Built by Emperor Trajan in 100 AD at the convergence point for no less than six major roads in the region, the ancient city has been erected with respect to all the city building principles in use today.
At the center of the town lies the 12-metre-high triumphal arch, called Trajan's Arch, underneath which the main road of the city passes. As a witness to the engineering capabilities of the Romans, the road has survived pretty much in its original condition to this day.
In between the Carpathian Mountains, where Dracula is said to have been born, lies a 90 km-long piece of road (56 miles) that is surely going to give you nausea. The road is called the Transfagarasan and it passes through the tallest section of the Carpathians.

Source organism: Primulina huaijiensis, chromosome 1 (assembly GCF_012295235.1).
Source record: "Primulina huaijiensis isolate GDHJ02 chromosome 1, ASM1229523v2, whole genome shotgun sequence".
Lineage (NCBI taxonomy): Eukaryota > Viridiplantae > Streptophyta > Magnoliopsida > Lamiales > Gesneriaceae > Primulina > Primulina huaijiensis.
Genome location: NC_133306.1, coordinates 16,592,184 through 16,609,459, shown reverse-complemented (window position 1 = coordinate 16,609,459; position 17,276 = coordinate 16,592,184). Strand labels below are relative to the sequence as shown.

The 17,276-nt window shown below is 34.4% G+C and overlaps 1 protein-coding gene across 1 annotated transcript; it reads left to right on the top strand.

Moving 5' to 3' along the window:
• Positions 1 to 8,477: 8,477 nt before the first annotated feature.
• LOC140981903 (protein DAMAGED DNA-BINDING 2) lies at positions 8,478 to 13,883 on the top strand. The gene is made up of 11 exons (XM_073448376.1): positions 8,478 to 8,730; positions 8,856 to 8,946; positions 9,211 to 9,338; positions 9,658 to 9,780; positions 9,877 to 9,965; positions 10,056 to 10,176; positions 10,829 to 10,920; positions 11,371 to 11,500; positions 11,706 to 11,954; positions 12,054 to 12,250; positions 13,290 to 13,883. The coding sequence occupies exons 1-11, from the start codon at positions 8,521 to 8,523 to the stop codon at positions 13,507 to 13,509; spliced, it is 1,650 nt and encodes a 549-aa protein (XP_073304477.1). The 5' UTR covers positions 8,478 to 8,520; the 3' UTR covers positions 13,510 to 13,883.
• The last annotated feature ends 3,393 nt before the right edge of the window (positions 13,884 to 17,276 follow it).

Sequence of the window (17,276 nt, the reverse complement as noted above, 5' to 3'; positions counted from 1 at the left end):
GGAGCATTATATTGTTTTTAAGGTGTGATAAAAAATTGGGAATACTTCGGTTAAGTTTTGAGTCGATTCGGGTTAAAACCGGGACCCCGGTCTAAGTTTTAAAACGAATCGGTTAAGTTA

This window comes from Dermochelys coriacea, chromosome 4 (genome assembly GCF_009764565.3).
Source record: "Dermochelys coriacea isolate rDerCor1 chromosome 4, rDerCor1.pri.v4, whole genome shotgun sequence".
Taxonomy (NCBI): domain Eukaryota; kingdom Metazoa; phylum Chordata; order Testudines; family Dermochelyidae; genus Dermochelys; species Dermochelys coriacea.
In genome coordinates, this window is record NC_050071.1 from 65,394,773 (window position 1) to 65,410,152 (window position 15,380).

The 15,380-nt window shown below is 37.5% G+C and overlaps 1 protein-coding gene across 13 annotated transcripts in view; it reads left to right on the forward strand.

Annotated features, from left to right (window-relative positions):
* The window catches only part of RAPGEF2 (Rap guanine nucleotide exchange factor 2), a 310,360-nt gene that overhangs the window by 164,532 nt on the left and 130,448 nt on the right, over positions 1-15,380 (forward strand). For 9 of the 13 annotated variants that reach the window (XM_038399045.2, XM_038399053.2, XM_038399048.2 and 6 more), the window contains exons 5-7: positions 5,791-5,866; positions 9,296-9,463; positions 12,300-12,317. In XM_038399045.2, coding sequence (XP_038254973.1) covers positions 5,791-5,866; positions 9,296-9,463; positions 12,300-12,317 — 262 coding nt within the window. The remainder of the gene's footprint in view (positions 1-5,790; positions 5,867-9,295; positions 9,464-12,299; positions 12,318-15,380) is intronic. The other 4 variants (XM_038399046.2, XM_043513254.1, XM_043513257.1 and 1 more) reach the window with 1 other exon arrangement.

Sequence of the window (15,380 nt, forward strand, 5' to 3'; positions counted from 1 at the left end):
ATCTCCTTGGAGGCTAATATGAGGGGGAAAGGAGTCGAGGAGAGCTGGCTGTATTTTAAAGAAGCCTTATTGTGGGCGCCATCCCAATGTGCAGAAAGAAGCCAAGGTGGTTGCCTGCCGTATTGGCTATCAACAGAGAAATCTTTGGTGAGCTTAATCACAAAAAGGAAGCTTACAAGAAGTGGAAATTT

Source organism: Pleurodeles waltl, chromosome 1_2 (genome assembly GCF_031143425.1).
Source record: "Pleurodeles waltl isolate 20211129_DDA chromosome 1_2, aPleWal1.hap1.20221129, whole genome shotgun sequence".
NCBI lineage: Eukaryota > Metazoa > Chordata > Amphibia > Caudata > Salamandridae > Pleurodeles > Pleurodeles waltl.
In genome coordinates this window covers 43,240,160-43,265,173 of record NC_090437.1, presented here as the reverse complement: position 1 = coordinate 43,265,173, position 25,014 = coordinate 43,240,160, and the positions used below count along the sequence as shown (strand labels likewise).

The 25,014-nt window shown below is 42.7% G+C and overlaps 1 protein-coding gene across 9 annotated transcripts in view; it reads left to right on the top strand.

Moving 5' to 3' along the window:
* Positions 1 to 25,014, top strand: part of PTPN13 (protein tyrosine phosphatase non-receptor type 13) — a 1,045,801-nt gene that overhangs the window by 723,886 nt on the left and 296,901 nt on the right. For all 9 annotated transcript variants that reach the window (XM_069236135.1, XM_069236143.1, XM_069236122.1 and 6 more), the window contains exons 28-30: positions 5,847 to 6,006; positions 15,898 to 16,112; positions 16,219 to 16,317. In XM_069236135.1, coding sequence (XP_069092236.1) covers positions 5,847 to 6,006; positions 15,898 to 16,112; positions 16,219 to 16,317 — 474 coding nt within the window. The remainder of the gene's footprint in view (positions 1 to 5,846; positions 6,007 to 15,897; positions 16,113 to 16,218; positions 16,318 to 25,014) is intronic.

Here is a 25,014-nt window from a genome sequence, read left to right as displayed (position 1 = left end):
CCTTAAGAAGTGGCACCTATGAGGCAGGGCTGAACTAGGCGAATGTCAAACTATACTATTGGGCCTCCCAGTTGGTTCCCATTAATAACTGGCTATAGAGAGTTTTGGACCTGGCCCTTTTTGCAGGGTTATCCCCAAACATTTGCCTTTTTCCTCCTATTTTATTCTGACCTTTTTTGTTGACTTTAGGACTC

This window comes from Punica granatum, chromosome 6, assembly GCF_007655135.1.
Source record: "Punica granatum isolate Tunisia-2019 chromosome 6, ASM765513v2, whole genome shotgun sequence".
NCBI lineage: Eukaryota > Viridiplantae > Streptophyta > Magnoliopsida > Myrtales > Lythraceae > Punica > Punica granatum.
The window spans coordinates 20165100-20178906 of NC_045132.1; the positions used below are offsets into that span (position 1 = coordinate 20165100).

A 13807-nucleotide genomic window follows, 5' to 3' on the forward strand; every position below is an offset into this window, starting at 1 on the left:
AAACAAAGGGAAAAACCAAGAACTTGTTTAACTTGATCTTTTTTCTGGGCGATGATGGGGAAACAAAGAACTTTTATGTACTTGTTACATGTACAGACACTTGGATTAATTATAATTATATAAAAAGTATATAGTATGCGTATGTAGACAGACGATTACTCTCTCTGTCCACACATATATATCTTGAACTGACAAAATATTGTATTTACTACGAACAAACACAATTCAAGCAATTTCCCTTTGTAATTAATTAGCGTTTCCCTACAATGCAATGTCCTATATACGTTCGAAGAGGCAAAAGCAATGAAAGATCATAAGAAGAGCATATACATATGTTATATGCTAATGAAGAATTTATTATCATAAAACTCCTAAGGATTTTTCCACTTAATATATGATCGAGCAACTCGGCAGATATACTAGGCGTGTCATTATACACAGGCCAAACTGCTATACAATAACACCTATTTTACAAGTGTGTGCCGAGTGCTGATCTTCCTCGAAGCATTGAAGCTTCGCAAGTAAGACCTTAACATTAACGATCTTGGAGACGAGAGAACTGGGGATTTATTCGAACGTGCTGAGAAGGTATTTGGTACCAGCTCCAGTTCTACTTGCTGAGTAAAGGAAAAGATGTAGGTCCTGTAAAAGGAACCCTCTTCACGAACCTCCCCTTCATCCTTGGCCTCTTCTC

Caught in between the two highest peaks in the country, Moldoveanu and Negoiu, the road connects Transylvania to the cities of Sibiu and Pitesti, on the outside of the mountain arch.
The road is full of twists and bends, climbing to an altitude of 2,034 metres (6,673 deet) and taking the tourists not only through a wide range of landscapes, but also from summer at the bottom of the road to all out winter at its highest point.